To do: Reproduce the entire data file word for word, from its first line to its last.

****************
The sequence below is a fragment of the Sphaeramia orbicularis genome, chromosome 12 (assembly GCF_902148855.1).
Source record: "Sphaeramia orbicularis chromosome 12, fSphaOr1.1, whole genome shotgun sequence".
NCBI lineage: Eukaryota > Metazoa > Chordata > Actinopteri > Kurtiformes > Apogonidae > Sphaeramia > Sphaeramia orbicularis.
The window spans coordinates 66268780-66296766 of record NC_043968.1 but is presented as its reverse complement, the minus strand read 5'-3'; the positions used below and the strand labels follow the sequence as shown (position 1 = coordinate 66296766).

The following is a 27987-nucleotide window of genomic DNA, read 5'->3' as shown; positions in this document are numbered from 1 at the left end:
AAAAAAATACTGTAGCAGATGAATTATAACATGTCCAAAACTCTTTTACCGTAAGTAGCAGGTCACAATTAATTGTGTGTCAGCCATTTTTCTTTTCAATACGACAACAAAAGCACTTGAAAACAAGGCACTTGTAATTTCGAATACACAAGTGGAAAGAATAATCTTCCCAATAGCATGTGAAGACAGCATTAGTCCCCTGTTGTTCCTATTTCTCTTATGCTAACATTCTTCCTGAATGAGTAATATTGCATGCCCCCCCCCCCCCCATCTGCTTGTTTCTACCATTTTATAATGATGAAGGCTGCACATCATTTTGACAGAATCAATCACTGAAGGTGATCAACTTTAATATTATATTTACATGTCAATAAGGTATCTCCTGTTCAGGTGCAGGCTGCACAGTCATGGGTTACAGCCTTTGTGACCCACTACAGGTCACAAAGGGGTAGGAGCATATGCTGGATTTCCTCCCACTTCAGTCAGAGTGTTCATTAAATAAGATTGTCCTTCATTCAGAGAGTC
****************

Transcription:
The sequence below is a fragment of the Sphaeramia orbicularis genome, chromosome 12 (assembly GCF_902148855.1).
Source record: "Sphaeramia orbicularis chromosome 12, fSphaOr1.1, whole genome shotgun sequence".
NCBI lineage: Eukaryota > Metazoa > Chordata > Actinopteri > Kurtiformes > Apogonidae > Sphaeramia > Sphaeramia orbicularis.
The window spans coordinates 66268780-66296766 of record NC_043968.1 but is presented as its reverse complement, the minus strand read 5'-3'; the positions used below and the strand labels follow the sequence as shown (position 1 = coordinate 66296766).

The following is a 27987-nucleotide window of genomic DNA, read 5'->3' as shown; positions in this document are numbered from 1 at the left end:
AAAAAAATACTGTAGCAGATGAATTATAACATGTCCAAAACTCTTTTACCGTAAGTAGCAGGTCACAATTAATTGTGTGTCAGCCATTTTTCTTTTCAATACGACAACAAAAGCACTTGAAAACAAGGCACTTGTAATTTCGAATACACAAGTGGAAAGAATAATCTTCCCAATAGCATGTGAAGACAGCATTAGTCCCCTGTTGTTCCTATTTCTCTTATGCTAACATTCTTCCTGAATGAGTAATATTGCATGCCCCCCCCCCCCCCATCTGCTTGTTTCTACCATTTTATAATGATGAAGGCTGCACATCATTTTGACAGAATCAATCACTGAAGGTGATCAACTTTAATATTATATTTACATGTCAATAAGGTATCTCCTGTTCAGGTGCAGGCTGCACAGTCATGGGTTACAGCCTTTGTGACCCACTACAGGTCACAAAGGGGTAGGAGCATATGCTGGATTTCCTCCCACTTCAGTCAGAGTGTTCATTAAATAAGATTGTCCTTCATTCAGAGAGTC